Another was even more articulate, pointing out that:



"this blog isn't giving us any new perspective on the show. It's just rehashing everything we already saw on the show. Take a page from HBO, their blog for Big Love wasn't much to write home about but they posted a blog from one of their character's point of view. It gave some insight on her character which wasn't portrayed in the show. You could do a blog from {a PA's} point of view. Now that would be something worth reading."


So what lessons are we supposed to take away from this?


1) Know who you're developing online content for, and design it accordingly.


In the case of Defaker, NBC failed to recognize that the most likely audience for the blog would be the viewers who were most invested in the show -- and as such, the viewers who would be the most knowledgeable and critical.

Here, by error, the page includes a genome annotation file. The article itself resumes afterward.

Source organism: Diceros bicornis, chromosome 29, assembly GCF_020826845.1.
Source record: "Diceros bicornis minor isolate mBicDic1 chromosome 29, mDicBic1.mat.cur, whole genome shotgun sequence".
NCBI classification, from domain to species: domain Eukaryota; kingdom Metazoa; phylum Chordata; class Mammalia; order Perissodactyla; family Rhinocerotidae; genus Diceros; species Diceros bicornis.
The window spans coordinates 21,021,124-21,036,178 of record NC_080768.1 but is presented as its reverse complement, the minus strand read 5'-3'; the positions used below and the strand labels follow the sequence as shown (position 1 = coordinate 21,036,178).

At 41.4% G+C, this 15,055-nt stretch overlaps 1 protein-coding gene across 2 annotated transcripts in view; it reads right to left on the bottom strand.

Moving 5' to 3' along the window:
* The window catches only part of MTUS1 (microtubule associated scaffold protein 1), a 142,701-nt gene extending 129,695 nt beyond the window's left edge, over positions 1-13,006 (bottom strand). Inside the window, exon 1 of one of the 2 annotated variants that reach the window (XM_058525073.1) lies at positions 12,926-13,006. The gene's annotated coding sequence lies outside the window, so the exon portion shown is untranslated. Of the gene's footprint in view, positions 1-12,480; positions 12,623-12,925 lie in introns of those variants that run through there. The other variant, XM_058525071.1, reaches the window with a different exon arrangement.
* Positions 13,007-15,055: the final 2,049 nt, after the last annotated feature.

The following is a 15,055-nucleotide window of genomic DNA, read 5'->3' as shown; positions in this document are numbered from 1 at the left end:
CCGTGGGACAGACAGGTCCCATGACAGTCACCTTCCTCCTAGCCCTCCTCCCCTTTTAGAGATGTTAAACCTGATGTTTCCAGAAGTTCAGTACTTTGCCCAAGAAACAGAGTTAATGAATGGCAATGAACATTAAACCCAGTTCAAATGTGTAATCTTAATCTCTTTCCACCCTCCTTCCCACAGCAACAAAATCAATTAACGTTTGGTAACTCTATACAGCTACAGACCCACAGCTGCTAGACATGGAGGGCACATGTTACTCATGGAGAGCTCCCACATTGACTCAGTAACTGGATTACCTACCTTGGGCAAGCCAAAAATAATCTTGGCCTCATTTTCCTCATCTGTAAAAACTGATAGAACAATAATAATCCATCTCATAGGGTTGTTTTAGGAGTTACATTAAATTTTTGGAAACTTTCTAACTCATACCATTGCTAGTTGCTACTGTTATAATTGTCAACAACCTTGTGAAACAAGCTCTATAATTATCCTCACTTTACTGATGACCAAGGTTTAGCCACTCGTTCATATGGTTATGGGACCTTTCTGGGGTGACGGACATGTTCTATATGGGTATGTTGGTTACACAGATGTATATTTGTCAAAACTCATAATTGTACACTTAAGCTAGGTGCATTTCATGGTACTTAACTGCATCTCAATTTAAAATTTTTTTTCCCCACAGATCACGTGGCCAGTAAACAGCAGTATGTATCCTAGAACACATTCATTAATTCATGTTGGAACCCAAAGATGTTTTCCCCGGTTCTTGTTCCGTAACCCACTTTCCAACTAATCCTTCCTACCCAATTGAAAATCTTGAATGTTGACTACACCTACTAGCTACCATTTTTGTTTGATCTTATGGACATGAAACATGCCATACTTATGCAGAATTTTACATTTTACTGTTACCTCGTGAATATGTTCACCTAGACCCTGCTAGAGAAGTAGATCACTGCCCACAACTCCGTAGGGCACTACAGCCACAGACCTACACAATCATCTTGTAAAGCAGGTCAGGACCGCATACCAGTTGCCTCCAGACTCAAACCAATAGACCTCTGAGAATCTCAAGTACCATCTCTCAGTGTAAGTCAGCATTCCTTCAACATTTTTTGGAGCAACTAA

2) Online content should add something new to the experience.

Successful online content -- as so many commenters pointed out -- has to offer the audience something new. It's tempting to see this as a hassle, since it requires additional time, effort and thought. Instead, I think we need to understand it as an opportunity: online content gives us the ability to expand and deepen the narrative world depicted on television, which in turn allows viewers to immerse themselves far more completely in the show and the characters. Online content extensions should help transform a show from passive viewing into an immersive experience.


3) Listen to what your audience is telling you.